Table of Contents October 2005

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Discover Magazine's mission is to enable readers to lead richer lives by explaining and expanding their universe.  Each month we bring you in depth information and analysis from various topics ranging from technology and space to the living world we live in.
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FEATURES

The gravitational tug of a giant like Jupiter could lead us to Earth II
Now a woman can store her eggs and conceive a baby in her sixties.
Heading toward twice the CO2 in the atmosphere by 2100
Nutritional genomics promises to make diets truly personal
Is what's inside Earth simply the other half of our only satellite?
Neural implants will treat tremors, paralysis, and even memory loss
Stop thinking transistors on chips and start thinking 'up' or 'down' electrons
The race is on to develop medicines faster and keep ahead of bacteria and viruses.
A creative proposal: Teach young minds spooky physics first
We may finally be smart enough to build a new world, atom by atom

DATA

Common hospital gear opens up a new way of reconstructing Homo sapiens' ancestors.
For better or worse, sex chromosomes are linked to human intelligence
Two weeks of virtual digging at a fabled site upends two decades' worth of preconceived ideas
Scientists wire the oceans with data cables, permanent observatories, and robots that can roam for years
Who needs oil or coal or gas when the world is full of plain old algae?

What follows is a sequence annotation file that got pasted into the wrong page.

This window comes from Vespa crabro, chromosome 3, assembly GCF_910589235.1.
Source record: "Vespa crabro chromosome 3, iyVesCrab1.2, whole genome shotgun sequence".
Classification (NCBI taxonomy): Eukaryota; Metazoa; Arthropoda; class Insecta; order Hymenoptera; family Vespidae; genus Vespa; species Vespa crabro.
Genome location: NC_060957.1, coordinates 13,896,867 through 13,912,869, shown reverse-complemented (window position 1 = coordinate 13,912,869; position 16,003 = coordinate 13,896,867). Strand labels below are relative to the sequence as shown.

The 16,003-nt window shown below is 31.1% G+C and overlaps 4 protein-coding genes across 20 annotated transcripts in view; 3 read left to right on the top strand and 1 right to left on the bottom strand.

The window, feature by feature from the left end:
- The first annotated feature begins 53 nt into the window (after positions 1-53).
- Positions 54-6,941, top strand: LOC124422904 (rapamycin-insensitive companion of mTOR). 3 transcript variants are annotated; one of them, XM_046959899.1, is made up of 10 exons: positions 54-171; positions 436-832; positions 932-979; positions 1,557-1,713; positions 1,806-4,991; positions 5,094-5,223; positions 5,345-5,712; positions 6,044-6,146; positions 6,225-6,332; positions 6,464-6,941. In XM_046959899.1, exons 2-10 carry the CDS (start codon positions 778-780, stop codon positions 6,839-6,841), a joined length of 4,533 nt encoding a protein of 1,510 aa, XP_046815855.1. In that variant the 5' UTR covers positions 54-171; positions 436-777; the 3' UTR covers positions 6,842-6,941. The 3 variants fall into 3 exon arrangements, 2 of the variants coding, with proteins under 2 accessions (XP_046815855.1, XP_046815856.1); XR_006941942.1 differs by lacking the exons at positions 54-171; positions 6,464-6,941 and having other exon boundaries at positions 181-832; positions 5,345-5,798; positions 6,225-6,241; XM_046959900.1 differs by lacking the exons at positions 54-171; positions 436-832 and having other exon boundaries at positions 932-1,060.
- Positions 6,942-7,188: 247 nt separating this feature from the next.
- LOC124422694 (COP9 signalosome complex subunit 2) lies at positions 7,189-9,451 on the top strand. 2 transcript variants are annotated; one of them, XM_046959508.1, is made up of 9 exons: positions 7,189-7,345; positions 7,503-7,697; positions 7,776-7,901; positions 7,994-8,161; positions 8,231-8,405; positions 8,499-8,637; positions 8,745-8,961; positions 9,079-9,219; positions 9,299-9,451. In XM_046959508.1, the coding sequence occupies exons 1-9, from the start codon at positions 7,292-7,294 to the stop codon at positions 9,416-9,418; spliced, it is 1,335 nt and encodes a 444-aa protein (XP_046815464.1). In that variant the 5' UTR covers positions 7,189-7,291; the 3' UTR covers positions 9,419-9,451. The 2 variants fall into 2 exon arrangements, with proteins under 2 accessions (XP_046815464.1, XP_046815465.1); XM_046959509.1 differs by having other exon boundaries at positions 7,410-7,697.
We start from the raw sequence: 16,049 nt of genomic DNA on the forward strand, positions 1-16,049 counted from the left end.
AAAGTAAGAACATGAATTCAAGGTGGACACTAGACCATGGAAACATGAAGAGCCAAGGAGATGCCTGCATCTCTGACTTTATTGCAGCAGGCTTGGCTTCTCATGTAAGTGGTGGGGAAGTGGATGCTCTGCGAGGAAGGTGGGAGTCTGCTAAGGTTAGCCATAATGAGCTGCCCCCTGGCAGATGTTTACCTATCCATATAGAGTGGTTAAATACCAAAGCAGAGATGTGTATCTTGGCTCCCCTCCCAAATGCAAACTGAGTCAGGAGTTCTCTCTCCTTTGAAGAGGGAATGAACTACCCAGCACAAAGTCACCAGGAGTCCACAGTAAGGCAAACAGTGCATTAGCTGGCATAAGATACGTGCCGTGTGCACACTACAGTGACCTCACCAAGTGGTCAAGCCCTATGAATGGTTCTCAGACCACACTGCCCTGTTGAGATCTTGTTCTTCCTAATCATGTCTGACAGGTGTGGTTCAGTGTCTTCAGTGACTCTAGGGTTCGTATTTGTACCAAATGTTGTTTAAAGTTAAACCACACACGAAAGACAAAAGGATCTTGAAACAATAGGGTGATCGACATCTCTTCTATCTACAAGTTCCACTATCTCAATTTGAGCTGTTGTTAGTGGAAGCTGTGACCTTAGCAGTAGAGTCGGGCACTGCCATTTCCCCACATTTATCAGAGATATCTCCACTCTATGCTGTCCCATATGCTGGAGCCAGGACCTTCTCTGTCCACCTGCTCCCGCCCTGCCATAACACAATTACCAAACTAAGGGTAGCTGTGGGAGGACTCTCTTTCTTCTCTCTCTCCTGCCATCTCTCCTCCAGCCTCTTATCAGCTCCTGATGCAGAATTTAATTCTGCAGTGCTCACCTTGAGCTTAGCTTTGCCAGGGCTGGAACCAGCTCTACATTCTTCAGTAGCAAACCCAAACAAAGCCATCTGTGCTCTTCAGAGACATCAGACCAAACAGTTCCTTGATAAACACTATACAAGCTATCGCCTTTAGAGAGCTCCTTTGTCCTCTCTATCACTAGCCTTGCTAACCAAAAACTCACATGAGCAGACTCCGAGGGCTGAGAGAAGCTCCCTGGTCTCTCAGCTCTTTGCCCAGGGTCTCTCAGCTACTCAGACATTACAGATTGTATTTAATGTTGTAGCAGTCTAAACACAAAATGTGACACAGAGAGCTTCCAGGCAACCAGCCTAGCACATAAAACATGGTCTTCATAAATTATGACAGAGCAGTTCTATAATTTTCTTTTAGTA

Researchers focus on differences between groups to find bad DNA
Could a pill control appetite and keep you alive decades longer?
Software upgrades promise to turn the Internet into a lush rain forest of information teeming with new life

Shaking beads compacts them into an immovable state

These tiny life-forms may explain how animals at the bottom of the ocean get enough to eat

A vaccine is being developed that works by spraying gold particles onto human skin

Nature's tricks could teach us a lot about other planets.
Does the force that keeps us on the home planet work differently at smaller scales?
Scientists copy nature's tricks to create life, molecule by molecule
New controversy over whether a single theory can explain everything
Bye-bye, blood tests: Saliva may contain all a doctor needs to know about your body
Missing: Half a universe. Last seen: 13.7 billion years ago

The bird’s songs signal much more than just its presence

A group of scientists say humans are to blame

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